“The survey confirms the growing interest in natural gas by carriers” – Richard Mikes, TCP partner
Transport Capital Partners (TCP), provider of transportation advisory services and Americas Commercial Transportation (ACT) Research, industry data analyst and forecaster, have released the results of a survey of U.S. carriers/shippers concerning their views about the potential use of natural gas for their fleets. Of the carriers surveyed, 44.4 percent had a length of haul of between 300-600 miles and 90.3 percent used their Class 8 trucks.
NGVAmerica lists some of the key findings:
- Slightly more than half (51.4 percent) of the carriers surveyed are considering natural gas-fueled trucks when new trucks are purchased
- 27.8 percent of carriers expect natural gas will account for 16-25 percent of their fleet five years from now, with 19 percent predicting it will account for 6-15 percent of their fleet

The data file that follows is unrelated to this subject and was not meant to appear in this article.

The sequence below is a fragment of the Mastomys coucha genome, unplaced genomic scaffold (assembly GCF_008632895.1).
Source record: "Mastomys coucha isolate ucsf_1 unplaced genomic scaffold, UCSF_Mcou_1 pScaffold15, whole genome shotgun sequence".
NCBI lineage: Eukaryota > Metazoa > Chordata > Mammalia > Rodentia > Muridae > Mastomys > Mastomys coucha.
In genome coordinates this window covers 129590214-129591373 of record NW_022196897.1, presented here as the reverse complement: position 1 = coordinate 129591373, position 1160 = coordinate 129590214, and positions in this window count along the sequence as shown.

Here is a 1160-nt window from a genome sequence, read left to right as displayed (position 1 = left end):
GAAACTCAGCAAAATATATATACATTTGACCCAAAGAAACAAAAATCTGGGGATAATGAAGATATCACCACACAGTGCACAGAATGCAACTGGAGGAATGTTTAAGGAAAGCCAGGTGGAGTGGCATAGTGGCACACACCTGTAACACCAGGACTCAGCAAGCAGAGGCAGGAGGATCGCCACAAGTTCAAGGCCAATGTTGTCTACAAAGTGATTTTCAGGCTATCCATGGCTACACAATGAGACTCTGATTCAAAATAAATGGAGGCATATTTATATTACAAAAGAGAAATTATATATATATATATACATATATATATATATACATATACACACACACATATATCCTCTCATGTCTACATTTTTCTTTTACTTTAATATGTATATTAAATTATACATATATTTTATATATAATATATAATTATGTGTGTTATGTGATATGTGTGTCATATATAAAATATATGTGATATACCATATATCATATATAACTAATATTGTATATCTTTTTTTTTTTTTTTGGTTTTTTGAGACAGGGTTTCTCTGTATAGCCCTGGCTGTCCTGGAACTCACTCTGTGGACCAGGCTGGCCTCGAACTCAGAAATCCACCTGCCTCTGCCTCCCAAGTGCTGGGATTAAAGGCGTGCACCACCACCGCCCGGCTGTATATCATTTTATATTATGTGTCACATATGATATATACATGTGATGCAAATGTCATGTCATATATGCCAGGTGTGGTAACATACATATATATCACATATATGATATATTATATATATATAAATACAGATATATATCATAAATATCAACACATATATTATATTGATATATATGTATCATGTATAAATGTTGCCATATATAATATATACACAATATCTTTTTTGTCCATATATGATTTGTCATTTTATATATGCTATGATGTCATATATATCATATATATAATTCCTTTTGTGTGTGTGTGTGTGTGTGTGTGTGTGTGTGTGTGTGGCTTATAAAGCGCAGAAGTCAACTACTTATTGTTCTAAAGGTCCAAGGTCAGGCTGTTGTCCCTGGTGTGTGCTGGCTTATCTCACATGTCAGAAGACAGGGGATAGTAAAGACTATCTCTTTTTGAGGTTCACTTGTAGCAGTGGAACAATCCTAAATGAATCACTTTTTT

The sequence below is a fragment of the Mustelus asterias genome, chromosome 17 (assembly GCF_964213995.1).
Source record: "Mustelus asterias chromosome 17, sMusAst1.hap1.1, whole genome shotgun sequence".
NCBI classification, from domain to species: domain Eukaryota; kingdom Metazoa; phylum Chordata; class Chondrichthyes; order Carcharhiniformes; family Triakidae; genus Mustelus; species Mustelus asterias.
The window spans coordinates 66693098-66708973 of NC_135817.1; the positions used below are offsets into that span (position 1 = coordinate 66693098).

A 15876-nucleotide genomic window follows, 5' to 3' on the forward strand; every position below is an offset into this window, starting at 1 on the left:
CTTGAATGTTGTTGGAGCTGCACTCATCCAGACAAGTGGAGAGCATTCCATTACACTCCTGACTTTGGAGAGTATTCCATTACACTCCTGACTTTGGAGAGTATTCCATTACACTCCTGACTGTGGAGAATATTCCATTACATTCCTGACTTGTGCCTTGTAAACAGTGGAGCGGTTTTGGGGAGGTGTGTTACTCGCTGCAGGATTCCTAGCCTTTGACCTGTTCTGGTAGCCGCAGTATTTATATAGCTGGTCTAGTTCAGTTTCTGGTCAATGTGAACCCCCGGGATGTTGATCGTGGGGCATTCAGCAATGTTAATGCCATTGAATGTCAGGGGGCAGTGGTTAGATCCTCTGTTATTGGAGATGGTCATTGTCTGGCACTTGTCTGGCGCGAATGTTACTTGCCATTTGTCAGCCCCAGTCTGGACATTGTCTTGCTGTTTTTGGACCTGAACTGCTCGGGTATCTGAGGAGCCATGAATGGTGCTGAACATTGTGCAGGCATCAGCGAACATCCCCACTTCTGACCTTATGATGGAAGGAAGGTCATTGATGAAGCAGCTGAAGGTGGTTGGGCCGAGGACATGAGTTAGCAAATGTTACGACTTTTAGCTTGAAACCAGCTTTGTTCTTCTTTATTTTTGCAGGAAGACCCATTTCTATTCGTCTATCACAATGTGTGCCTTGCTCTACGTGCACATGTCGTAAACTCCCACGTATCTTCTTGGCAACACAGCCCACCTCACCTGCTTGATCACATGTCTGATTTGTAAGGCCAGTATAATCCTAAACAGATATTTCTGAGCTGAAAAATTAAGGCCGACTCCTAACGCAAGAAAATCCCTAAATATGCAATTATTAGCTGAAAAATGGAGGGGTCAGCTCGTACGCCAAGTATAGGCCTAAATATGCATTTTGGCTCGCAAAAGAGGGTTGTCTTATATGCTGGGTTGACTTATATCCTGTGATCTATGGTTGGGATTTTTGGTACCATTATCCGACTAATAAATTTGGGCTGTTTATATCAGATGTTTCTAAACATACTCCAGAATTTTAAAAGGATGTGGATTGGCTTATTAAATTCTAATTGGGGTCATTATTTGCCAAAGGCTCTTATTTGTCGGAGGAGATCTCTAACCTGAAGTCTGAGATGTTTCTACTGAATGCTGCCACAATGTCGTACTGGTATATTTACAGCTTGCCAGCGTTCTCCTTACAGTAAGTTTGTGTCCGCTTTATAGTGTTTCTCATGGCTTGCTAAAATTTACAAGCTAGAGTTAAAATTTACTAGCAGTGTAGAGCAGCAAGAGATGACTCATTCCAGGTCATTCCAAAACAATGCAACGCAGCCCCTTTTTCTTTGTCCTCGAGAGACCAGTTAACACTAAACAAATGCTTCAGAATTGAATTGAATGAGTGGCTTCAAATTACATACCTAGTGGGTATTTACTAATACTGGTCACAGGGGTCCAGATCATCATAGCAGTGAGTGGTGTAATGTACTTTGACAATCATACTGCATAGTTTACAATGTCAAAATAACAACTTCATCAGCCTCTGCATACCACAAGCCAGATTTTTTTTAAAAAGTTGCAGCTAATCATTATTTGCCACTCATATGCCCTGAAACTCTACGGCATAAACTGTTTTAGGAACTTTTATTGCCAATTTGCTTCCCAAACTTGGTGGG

- For carriers considering natural gas, LNG was preferred over CNG by 38
- Almost half (45.8 percent) report their knowledge of the natural gas option as “average” or “above average.”
However, the survey pointed out barriers to more rapid growth of NGVs in this market, including:
- Almost half of carriers surveyed would require a commercial natural gas fueling station to be within 100 miles of their operations
- About 94 percent of respondents cite fuel station availability as an obstacle while almost 90 percent are concerned about higher vehicle purchase price.
- Additional concerns include product specs/performance (51.4 percent) and secondary market value for resale (50 percent).
- While carriers are interested in the natural gas option, three-fourths of carriers would need a payback in only one to two years to facilitate a purchase decision.
Half of the carriers surveyed reported they would evaluate the new truck technology in this year and the next, with 28 percent saying that there will not be any new plans until 2013. “The survey confirms the growing interest in natural gas by carriers encouraged by the large difference in price, but also shows the complexities of choices in terms of type of fuel, fuel supply systems, payload impact, station availability, and so forth,” said Richard Mikes, TCP partner and survey leader.